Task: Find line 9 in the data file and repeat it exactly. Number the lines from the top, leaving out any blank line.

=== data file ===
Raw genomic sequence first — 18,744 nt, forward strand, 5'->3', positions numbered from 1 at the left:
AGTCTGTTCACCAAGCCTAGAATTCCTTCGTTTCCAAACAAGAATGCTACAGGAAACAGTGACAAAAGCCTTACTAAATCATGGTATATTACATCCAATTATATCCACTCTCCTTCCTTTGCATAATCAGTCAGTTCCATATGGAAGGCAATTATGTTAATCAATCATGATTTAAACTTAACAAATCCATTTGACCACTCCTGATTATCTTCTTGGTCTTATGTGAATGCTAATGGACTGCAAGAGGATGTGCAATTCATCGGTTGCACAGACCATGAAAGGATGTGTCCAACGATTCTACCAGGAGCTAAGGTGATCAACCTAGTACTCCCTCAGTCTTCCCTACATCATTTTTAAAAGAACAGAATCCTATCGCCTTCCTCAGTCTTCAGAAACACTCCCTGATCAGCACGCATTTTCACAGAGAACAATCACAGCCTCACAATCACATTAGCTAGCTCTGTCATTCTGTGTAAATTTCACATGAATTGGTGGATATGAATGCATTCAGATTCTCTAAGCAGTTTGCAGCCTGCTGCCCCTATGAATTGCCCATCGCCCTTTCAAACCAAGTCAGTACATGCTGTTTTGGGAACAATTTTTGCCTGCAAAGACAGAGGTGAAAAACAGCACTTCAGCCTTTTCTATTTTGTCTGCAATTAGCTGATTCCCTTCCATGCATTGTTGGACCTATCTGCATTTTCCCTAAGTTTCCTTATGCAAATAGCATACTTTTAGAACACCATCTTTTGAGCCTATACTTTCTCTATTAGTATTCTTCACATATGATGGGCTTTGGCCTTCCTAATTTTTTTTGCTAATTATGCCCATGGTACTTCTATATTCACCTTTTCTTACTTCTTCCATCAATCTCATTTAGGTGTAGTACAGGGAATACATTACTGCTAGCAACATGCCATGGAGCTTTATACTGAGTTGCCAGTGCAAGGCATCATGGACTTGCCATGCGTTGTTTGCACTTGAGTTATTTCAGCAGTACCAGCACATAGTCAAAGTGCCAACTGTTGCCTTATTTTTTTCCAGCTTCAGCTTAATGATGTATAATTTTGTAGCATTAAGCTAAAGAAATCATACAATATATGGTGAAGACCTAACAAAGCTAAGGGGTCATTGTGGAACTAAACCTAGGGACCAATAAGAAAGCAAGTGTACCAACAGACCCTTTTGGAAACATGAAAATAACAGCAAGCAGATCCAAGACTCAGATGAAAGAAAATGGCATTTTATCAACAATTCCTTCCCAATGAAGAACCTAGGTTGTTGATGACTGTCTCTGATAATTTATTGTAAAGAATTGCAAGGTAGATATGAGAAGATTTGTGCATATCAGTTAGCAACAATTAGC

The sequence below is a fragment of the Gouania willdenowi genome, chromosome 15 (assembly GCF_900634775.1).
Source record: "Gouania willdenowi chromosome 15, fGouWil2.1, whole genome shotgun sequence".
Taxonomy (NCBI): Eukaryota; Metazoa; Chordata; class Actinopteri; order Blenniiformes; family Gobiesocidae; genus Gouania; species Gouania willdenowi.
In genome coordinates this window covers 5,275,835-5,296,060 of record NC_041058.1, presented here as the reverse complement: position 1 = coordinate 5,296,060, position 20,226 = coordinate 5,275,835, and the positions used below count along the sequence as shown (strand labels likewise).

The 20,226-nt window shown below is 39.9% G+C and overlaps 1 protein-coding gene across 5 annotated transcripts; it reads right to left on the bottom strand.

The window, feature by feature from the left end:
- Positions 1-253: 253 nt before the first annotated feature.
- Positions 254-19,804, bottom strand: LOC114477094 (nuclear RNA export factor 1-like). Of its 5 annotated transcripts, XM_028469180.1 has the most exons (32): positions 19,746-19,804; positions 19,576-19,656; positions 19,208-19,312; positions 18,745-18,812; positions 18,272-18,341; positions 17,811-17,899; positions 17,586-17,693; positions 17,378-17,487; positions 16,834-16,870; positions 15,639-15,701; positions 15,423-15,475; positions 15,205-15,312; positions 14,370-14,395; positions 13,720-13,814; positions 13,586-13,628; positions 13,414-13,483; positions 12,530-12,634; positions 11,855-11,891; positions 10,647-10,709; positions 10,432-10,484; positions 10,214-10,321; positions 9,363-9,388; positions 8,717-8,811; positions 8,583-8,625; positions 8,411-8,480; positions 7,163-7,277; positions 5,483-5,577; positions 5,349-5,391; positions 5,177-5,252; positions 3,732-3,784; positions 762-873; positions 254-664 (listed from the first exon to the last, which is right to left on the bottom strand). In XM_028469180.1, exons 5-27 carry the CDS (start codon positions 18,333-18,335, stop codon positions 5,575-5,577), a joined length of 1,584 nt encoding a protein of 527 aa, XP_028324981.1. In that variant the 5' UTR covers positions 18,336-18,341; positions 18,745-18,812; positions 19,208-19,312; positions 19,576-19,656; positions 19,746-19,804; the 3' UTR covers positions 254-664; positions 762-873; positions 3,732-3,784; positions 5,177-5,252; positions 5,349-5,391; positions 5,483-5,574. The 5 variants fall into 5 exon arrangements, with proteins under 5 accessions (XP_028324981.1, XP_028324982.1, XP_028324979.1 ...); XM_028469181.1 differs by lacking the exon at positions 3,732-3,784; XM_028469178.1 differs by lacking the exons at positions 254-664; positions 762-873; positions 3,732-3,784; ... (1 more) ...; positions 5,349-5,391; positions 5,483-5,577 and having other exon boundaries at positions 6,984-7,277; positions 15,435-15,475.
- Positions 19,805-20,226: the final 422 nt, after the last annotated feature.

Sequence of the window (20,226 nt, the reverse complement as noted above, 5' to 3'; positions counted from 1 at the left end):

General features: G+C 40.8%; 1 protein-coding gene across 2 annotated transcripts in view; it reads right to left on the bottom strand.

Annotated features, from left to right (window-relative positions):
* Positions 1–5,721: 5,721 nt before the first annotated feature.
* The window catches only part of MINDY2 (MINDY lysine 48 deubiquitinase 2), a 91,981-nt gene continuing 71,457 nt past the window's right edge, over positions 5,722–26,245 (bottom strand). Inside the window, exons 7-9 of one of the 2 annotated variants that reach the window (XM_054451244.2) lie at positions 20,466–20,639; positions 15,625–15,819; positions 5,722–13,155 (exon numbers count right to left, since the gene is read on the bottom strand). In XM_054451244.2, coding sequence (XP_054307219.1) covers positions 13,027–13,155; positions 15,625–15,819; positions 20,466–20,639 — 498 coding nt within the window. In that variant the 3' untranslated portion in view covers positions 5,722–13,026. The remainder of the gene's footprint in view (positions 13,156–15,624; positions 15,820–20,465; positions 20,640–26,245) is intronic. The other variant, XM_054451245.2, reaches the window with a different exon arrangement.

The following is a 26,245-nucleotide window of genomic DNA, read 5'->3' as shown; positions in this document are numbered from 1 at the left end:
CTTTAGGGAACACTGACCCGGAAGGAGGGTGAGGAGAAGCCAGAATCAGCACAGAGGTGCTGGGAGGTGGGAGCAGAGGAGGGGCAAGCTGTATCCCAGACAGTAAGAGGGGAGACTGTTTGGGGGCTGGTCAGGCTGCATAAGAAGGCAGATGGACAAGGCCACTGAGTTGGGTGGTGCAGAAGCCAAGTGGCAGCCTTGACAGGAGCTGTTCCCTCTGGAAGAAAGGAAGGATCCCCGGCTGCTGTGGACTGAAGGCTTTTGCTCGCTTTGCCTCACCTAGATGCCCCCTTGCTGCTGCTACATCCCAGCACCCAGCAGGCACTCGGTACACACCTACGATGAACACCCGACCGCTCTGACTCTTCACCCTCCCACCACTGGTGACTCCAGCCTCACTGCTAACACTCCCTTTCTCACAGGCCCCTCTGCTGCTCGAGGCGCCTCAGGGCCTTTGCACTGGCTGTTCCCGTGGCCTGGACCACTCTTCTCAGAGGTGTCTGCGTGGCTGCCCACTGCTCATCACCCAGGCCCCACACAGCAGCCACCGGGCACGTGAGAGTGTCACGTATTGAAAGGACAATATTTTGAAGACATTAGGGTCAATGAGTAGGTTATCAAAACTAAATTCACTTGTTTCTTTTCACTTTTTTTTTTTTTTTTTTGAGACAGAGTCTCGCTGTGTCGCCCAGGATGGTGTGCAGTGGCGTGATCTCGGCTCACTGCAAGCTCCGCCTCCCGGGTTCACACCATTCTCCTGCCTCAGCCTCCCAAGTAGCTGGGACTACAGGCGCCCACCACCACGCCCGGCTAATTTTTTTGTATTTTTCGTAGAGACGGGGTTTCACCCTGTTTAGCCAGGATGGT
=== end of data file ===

- Positions 1-253: 253 nt before the first annotated feature.